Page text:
Many companies decide to exhibit at a trade show for all the right reasons (grow the business, find new leads, see current customers, etc.).
But when it comes to planning the exhibit and the trade show, it often falls upon someone who already has a full plate. How can you handle this additional responsibility while still performing your regular duties and responsibilities? It isn’t easy, but here are a few tips to help make it more manageable:
FOR STARTERS, Research the show
Every show has a website, and most have a Quick Facts page. The quick facts will be very useful in planning your show.
(However, before you exhibit at shows, ask your stakeholders to attend Small Business Expo — America’s BIGGEST Business to Business Trade Show, Conference & Networking Event for Small Business Owners, Entrepreneurs and Start-Ups. It is a FREE one-day event hosted in 17 Major US Cities. They will appreciate this insight from you.)
We have done the research on some shows here.
Earlier the better. This is a huge time saver because you will not have to ask for approval every time you make a purchase or commitment. Waiting for approvals can often be a hidden time waster that is not included in a timeline, and can lead to rush charges, expedited shipping and added stress.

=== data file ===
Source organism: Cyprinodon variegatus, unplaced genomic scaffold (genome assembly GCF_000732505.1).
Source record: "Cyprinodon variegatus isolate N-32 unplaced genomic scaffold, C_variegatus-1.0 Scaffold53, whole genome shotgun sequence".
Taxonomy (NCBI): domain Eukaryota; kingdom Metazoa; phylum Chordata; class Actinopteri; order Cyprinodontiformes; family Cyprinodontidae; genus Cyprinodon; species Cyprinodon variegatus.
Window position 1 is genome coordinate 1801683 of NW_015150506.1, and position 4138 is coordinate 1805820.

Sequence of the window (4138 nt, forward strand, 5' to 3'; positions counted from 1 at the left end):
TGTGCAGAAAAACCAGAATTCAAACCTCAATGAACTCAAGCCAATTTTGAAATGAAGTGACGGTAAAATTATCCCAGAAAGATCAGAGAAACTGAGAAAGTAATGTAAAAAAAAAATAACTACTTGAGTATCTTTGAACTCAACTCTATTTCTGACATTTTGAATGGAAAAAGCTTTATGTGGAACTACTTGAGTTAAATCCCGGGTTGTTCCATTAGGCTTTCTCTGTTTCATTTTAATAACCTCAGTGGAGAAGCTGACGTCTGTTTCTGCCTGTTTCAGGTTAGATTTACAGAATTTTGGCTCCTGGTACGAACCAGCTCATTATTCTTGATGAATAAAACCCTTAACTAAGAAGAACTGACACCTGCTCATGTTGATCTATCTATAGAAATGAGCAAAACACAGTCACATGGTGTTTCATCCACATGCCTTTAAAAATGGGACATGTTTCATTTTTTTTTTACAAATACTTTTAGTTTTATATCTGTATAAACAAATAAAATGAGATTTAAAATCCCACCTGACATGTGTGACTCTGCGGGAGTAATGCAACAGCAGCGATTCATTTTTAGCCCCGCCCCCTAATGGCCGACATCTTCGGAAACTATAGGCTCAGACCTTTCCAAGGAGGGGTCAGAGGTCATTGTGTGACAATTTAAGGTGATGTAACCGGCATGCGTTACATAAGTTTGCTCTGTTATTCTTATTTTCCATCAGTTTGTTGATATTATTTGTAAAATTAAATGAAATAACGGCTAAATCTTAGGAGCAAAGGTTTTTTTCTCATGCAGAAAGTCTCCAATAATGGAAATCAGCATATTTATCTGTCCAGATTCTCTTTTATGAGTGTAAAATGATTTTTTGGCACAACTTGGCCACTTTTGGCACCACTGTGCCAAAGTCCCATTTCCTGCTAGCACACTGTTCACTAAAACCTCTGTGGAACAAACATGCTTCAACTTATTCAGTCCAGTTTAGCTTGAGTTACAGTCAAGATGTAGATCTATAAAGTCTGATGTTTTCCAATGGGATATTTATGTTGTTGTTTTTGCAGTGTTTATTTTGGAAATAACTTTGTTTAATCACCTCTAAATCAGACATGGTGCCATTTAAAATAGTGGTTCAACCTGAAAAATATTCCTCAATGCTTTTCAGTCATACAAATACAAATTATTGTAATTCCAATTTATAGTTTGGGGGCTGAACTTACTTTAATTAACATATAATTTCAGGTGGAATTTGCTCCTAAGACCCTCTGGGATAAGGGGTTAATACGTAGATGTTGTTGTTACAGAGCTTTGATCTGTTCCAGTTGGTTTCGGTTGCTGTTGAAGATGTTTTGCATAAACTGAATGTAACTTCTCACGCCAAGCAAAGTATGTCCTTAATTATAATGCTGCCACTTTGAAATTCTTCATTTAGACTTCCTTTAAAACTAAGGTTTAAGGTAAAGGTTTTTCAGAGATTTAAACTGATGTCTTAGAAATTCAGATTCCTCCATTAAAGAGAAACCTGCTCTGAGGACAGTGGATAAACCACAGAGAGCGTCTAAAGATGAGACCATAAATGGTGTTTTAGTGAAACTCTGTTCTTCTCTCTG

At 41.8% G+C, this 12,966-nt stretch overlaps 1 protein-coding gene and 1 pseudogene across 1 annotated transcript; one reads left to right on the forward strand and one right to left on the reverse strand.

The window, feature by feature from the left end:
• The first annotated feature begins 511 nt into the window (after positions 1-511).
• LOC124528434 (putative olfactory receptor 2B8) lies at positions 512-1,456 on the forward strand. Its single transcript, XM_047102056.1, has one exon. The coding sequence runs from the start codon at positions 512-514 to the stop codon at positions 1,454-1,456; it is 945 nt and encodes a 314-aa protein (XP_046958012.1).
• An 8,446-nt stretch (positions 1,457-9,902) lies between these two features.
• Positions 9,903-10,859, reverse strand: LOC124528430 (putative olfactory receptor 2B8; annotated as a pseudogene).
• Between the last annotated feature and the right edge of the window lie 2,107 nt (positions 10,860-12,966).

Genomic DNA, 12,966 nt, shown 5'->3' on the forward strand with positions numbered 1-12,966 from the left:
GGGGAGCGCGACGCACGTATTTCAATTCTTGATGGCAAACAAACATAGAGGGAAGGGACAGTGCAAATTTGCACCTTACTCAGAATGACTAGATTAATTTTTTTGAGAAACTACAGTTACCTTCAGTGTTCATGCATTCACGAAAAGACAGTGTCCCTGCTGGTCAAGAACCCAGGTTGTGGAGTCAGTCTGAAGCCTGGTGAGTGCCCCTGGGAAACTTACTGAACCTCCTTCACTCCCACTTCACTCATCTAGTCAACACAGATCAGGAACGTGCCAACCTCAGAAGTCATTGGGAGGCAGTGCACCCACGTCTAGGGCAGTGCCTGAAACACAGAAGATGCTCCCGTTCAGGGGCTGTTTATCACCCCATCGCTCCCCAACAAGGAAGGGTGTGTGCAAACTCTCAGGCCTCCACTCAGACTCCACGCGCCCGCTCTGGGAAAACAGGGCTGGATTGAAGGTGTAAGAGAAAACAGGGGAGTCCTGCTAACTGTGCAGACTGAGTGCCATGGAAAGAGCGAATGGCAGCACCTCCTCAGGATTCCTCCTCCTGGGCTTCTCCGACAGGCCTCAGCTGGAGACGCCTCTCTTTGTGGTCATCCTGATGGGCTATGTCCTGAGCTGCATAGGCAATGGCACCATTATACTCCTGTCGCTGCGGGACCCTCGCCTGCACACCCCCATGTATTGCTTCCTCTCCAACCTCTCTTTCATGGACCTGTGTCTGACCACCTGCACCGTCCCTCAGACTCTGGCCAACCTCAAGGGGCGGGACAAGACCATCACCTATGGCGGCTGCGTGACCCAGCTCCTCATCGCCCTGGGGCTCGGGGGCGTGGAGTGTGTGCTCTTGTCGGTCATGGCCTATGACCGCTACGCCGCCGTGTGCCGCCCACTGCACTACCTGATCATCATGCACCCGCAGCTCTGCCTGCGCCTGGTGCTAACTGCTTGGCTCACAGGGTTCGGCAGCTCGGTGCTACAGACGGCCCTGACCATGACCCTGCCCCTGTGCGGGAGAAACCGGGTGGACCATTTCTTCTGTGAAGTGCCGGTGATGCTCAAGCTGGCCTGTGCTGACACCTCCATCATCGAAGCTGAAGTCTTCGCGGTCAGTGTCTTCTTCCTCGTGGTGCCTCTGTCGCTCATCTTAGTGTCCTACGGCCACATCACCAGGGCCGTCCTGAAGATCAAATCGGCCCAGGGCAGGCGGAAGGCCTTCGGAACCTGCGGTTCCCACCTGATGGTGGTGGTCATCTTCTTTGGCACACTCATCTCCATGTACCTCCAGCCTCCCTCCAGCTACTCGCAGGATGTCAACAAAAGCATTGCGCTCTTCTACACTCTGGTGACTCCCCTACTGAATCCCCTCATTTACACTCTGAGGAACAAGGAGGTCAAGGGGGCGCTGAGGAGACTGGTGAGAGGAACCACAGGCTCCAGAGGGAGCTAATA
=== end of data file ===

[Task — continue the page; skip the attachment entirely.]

Create a presentation for your budget proposal.
We have done the work for you. We show you how we do our marketing. Copy and paste from this article to show how you can increase your foot traffic in your booth.
Create a timeline
Planning a successful trade show can be overwhelming. There is so much to do, but since it’s a full year away, don’t fall into this trap! Take a few moments to create a timeline. Begin with the dates of the show and work backwards. This way you can break everything down into manageable chunks with deadlines to keep yourself on target.
Once you create your timeline you can prioritize and tackle. Since you have created a timeline, assign deadlines for each task, and stick to them!
Spread the love — DELEGATE, IF THERE ARE TAKERS